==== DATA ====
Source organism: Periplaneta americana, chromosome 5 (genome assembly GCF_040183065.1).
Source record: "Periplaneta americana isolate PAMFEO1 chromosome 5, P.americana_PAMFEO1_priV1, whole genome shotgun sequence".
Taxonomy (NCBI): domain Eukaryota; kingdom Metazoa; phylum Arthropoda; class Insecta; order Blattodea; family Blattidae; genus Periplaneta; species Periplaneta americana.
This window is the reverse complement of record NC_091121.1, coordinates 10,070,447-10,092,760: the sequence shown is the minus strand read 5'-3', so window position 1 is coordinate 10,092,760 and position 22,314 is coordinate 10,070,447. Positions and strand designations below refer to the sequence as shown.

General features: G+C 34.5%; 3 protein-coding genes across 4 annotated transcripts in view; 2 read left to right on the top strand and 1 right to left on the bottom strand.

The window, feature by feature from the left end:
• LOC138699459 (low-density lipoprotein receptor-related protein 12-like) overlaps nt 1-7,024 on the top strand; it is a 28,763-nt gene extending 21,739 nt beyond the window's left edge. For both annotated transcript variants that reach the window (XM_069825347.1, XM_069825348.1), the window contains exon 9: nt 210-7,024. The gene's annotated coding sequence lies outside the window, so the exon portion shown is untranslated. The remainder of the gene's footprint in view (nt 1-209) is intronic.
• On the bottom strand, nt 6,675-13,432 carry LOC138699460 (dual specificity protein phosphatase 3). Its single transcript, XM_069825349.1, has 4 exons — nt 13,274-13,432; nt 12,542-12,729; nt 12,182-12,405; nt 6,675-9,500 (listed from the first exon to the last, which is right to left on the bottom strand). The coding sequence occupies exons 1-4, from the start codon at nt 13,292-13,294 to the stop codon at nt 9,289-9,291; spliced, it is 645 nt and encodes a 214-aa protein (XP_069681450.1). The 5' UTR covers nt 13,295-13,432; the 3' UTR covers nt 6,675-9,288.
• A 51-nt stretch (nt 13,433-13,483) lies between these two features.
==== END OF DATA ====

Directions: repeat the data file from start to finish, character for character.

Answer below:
Source organism: Periplaneta americana, chromosome 5 (genome assembly GCF_040183065.1).
Source record: "Periplaneta americana isolate PAMFEO1 chromosome 5, P.americana_PAMFEO1_priV1, whole genome shotgun sequence".
Taxonomy (NCBI): domain Eukaryota; kingdom Metazoa; phylum Arthropoda; class Insecta; order Blattodea; family Blattidae; genus Periplaneta; species Periplaneta americana.
This window is the reverse complement of record NC_091121.1, coordinates 10,070,447-10,092,760: the sequence shown is the minus strand read 5'-3', so window position 1 is coordinate 10,092,760 and position 22,314 is coordinate 10,070,447. Positions and strand designations below refer to the sequence as shown.

General features: G+C 34.5%; 3 protein-coding genes across 4 annotated transcripts in view; 2 read left to right on the top strand and 1 right to left on the bottom strand.

The window, feature by feature from the left end:
• LOC138699459 (low-density lipoprotein receptor-related protein 12-like) overlaps nt 1-7,024 on the top strand; it is a 28,763-nt gene extending 21,739 nt beyond the window's left edge. For both annotated transcript variants that reach the window (XM_069825347.1, XM_069825348.1), the window contains exon 9: nt 210-7,024. The gene's annotated coding sequence lies outside the window, so the exon portion shown is untranslated. The remainder of the gene's footprint in view (nt 1-209) is intronic.
• On the bottom strand, nt 6,675-13,432 carry LOC138699460 (dual specificity protein phosphatase 3). Its single transcript, XM_069825349.1, has 4 exons — nt 13,274-13,432; nt 12,542-12,729; nt 12,182-12,405; nt 6,675-9,500 (listed from the first exon to the last, which is right to left on the bottom strand). The coding sequence occupies exons 1-4, from the start codon at nt 13,292-13,294 to the stop codon at nt 9,289-9,291; spliced, it is 645 nt and encodes a 214-aa protein (XP_069681450.1). The 5' UTR covers nt 13,295-13,432; the 3' UTR covers nt 6,675-9,288.
• A 51-nt stretch (nt 13,433-13,483) lies between these two features.